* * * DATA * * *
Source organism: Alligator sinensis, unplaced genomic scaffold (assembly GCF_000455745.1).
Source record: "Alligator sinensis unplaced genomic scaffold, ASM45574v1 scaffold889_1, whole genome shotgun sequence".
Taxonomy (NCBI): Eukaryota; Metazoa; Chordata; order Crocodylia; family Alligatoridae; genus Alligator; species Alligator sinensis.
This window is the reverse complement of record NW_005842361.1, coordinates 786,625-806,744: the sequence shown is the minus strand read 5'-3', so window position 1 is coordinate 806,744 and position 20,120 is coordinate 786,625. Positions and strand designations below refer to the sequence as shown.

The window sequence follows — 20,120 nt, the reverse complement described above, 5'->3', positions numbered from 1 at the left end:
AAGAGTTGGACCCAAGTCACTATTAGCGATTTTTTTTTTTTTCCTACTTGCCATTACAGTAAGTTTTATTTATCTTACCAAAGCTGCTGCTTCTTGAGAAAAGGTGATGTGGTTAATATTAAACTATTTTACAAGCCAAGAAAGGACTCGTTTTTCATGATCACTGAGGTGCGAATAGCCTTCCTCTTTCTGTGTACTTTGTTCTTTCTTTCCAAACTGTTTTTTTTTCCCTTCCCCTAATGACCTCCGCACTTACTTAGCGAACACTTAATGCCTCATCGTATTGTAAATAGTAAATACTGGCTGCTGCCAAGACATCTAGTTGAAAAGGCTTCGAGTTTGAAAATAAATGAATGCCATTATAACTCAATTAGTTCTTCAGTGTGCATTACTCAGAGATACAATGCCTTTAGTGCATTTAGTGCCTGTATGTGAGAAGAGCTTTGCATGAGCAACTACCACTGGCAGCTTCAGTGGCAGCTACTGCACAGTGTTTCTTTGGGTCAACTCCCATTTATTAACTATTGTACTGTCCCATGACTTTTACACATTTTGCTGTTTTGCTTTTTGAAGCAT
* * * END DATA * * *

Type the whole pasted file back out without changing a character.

Source organism: Alligator sinensis, unplaced genomic scaffold (assembly GCF_000455745.1).
Source record: "Alligator sinensis unplaced genomic scaffold, ASM45574v1 scaffold889_1, whole genome shotgun sequence".
Taxonomy (NCBI): Eukaryota; Metazoa; Chordata; order Crocodylia; family Alligatoridae; genus Alligator; species Alligator sinensis.
This window is the reverse complement of record NW_005842361.1, coordinates 786,625-806,744: the sequence shown is the minus strand read 5'-3', so window position 1 is coordinate 806,744 and position 20,120 is coordinate 786,625. Positions and strand designations below refer to the sequence as shown.

The window sequence follows — 20,120 nt, the reverse complement described above, 5'->3', positions numbered from 1 at the left end:
AAGAGTTGGACCCAAGTCACTATTAGCGATTTTTTTTTTTTTCCTACTTGCCATTACAGTAAGTTTTATTTATCTTACCAAAGCTGCTGCTTCTTGAGAAAAGGTGATGTGGTTAATATTAAACTATTTTACAAGCCAAGAAAGGACTCGTTTTTCATGATCACTGAGGTGCGAATAGCCTTCCTCTTTCTGTGTACTTTGTTCTTTCTTTCCAAACTGTTTTTTTTTCCCTTCCCCTAATGACCTCCGCACTTACTTAGCGAACACTTAATGCCTCATCGTATTGTAAATAGTAAATACTGGCTGCTGCCAAGACATCTAGTTGAAAAGGCTTCGAGTTTGAAAATAAATGAATGCCATTATAACTCAATTAGTTCTTCAGTGTGCATTACTCAGAGATACAATGCCTTTAGTGCATTTAGTGCCTGTATGTGAGAAGAGCTTTGCATGAGCAACTACCACTGGCAGCTTCAGTGGCAGCTACTGCACAGTGTTTCTTTGGGTCAACTCCCATTTATTAACTATTGTACTGTCCCATGACTTTTACACATTTTGCTGTTTTGCTTTTTGAAGCAT